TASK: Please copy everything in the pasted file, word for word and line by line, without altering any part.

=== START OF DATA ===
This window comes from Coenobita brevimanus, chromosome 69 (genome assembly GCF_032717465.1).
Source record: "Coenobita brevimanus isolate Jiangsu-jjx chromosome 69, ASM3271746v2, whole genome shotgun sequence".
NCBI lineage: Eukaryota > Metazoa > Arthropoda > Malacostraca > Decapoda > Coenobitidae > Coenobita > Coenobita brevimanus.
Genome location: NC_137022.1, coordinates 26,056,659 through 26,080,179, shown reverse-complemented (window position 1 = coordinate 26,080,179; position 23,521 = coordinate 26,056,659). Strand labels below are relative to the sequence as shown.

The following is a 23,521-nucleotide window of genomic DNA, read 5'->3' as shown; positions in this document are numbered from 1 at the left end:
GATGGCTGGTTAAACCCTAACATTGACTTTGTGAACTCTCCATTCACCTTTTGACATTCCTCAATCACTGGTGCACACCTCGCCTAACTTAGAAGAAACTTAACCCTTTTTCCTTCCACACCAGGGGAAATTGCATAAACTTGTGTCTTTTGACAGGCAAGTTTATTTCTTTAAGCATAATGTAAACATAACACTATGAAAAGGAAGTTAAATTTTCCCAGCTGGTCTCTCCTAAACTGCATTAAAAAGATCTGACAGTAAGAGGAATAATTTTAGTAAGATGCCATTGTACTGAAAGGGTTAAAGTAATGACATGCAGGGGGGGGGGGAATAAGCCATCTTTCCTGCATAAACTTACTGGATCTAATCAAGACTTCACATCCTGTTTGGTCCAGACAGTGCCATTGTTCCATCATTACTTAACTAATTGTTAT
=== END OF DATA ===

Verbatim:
This window comes from Coenobita brevimanus, chromosome 69 (genome assembly GCF_032717465.1).
Source record: "Coenobita brevimanus isolate Jiangsu-jjx chromosome 69, ASM3271746v2, whole genome shotgun sequence".
NCBI lineage: Eukaryota > Metazoa > Arthropoda > Malacostraca > Decapoda > Coenobitidae > Coenobita > Coenobita brevimanus.
Genome location: NC_137022.1, coordinates 26,056,659 through 26,080,179, shown reverse-complemented (window position 1 = coordinate 26,080,179; position 23,521 = coordinate 26,056,659). Strand labels below are relative to the sequence as shown.

The following is a 23,521-nucleotide window of genomic DNA, read 5'->3' as shown; positions in this document are numbered from 1 at the left end:
GATGGCTGGTTAAACCCTAACATTGACTTTGTGAACTCTCCATTCACCTTTTGACATTCCTCAATCACTGGTGCACACCTCGCCTAACTTAGAAGAAACTTAACCCTTTTTCCTTCCACACCAGGGGAAATTGCATAAACTTGTGTCTTTTGACAGGCAAGTTTATTTCTTTAAGCATAATGTAAACATAACACTATGAAAAGGAAGTTAAATTTTCCCAGCTGGTCTCTCCTAAACTGCATTAAAAAGATCTGACAGTAAGAGGAATAATTTTAGTAAGATGCCATTGTACTGAAAGGGTTAAAGTAATGACATGCAGGGGGGGGGGGAATAAGCCATCTTTCCTGCATAAACTTACTGGATCTAATCAAGACTTCACATCCTGTTTGGTCCAGACAGTGCCATTGTTCCATCATTACTTAACTAATTGTTAT